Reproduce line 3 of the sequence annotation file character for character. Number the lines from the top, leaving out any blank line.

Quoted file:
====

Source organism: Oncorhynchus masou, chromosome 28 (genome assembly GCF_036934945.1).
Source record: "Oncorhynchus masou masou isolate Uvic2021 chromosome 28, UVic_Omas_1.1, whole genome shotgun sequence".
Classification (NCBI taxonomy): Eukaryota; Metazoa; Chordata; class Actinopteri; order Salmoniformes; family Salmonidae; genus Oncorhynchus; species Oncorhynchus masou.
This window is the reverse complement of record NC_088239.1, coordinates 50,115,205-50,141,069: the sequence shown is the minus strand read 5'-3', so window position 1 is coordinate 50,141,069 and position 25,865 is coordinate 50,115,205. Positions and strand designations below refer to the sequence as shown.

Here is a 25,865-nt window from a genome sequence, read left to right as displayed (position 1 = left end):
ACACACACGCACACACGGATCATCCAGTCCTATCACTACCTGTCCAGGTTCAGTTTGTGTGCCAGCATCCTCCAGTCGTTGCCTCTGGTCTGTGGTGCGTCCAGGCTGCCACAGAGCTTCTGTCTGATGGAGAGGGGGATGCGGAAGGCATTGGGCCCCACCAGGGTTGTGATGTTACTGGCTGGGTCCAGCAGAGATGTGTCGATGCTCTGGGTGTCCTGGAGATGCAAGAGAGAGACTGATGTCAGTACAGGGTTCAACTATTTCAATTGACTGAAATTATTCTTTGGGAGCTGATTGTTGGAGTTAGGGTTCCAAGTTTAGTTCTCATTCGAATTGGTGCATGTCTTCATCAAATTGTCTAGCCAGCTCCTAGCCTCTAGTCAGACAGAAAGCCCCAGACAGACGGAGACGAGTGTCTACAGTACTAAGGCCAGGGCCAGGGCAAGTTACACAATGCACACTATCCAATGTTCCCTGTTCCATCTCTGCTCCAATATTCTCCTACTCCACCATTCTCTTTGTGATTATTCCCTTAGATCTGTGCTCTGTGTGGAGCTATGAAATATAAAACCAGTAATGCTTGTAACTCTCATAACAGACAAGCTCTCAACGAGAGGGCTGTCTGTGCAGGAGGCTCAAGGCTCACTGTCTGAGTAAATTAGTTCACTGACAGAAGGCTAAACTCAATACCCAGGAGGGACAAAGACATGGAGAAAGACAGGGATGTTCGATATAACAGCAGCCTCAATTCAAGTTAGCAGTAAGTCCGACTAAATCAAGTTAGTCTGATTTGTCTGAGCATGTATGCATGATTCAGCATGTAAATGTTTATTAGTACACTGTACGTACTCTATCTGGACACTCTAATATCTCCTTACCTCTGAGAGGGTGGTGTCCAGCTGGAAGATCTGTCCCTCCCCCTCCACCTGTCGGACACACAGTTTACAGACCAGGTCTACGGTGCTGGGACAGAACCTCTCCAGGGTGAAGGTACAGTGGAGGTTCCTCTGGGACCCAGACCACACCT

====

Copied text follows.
Classification (NCBI taxonomy): Eukaryota; Metazoa; Chordata; class Actinopteri; order Salmoniformes; family Salmonidae; genus Oncorhynchus; species Oncorhynchus masou.